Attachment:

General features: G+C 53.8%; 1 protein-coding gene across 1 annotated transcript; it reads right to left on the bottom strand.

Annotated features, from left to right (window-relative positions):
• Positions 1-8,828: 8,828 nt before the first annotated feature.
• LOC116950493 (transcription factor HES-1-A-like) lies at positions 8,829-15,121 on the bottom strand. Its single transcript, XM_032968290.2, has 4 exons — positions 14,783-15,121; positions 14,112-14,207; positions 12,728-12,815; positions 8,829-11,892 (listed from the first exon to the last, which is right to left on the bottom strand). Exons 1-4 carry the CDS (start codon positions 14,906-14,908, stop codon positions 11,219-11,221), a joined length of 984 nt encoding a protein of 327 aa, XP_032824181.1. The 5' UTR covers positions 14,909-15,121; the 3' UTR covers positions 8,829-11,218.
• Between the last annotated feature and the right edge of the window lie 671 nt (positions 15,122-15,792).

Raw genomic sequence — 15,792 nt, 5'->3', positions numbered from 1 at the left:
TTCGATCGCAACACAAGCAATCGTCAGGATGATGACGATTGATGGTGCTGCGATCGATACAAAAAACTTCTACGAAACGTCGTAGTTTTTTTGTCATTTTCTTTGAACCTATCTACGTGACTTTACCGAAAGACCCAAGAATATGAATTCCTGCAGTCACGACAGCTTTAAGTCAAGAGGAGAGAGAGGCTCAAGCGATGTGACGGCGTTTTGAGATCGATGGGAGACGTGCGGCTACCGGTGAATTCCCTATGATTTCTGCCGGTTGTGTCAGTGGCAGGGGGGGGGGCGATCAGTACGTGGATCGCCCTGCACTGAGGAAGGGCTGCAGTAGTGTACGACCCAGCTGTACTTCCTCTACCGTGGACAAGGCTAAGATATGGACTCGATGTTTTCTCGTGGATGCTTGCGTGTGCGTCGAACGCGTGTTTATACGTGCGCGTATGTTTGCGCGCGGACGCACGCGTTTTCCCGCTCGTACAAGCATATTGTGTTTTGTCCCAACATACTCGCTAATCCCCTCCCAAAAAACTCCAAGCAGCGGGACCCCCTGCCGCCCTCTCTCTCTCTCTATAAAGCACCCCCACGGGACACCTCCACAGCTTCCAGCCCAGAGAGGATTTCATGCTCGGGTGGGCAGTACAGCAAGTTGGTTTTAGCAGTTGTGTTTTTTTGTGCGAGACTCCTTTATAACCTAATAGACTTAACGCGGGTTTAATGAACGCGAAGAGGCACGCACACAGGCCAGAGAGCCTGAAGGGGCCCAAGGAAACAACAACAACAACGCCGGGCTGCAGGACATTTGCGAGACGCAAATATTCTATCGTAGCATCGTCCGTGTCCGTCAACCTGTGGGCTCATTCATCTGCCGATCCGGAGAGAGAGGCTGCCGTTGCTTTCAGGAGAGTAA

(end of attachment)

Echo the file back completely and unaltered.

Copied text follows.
General features: G+C 53.8%; 1 protein-coding gene across 1 annotated transcript; it reads right to left on the bottom strand.

Annotated features, from left to right (window-relative positions):
• Positions 1-8,828: 8,828 nt before the first annotated feature.
• LOC116950493 (transcription factor HES-1-A-like) lies at positions 8,829-15,121 on the bottom strand. Its single transcript, XM_032968290.2, has 4 exons — positions 14,783-15,121; positions 14,112-14,207; positions 12,728-12,815; positions 8,829-11,892 (listed from the first exon to the last, which is right to left on the bottom strand). Exons 1-4 carry the CDS (start codon positions 14,906-14,908, stop codon positions 11,219-11,221), a joined length of 984 nt encoding a protein of 327 aa, XP_032824181.1. The 5' UTR covers positions 14,909-15,121; the 3' UTR covers positions 8,829-11,218.
• Between the last annotated feature and the right edge of the window lie 671 nt (positions 15,122-15,792).

Raw genomic sequence — 15,792 nt, 5'->3', positions numbered from 1 at the left:
TTCGATCGCAACACAAGCAATCGTCAGGATGATGACGATTGATGGTGCTGCGATCGATACAAAAAACTTCTACGAAACGTCGTAGTTTTTTTGTCATTTTCTTTGAACCTATCTACGTGACTTTACCGAAAGACCCAAGAATATGAATTCCTGCAGTCACGACAGCTTTAAGTCAAGAGGAGAGAGAGGCTCAAGCGATGTGACGGCGTTTTGAGATCGATGGGAGACGTGCGGCTACCGGTGAATTCCCTATGATTTCTGCCGGTTGTGTCAGTGGCAGGGGGGGGGGCGATCAGTACGTGGATCGCCCTGCACTGAGGAAGGGCTGCAGTAGTGTACGACCCAGCTGTACTTCCTCTACCGTGGACAAGGCTAAGATATGGACTCGATGTTTTCTCGTGGATGCTTGCGTGTGCGTCGAACGCGTGTTTATACGTGCGCGTATGTTTGCGCGCGGACGCACGCGTTTTCCCGCTCGTACAAGCATATTGTGTTTTGTCCCAACATACTCGCTAATCCCCTCCCAAAAAACTCCAAGCAGCGGGACCCCCTGCCGCCCTCTCTCTCTCTCTATAAAGCACCCCCACGGGACACCTCCACAGCTTCCAGCCCAGAGAGGATTTCATGCTCGGGTGGGCAGTACAGCAAGTTGGTTTTAGCAGTTGTGTTTTTTTGTGCGAGACTCCTTTATAACCTAATAGACTTAACGCGGGTTTAATGAACGCGAAGAGGCACGCACACAGGCCAGAGAGCCTGAAGGGGCCCAAGGAAACAACAACAACAACGCCGGGCTGCAGGACATTTGCGAGACGCAAATATTCTATCGTAGCATCGTCCGTGTCCGTCAACCTGTGGGCTCATTCATCTGCCGATCCGGAGAGAGAGGCTGCCGTTGCTTTCAGGAGAGTAA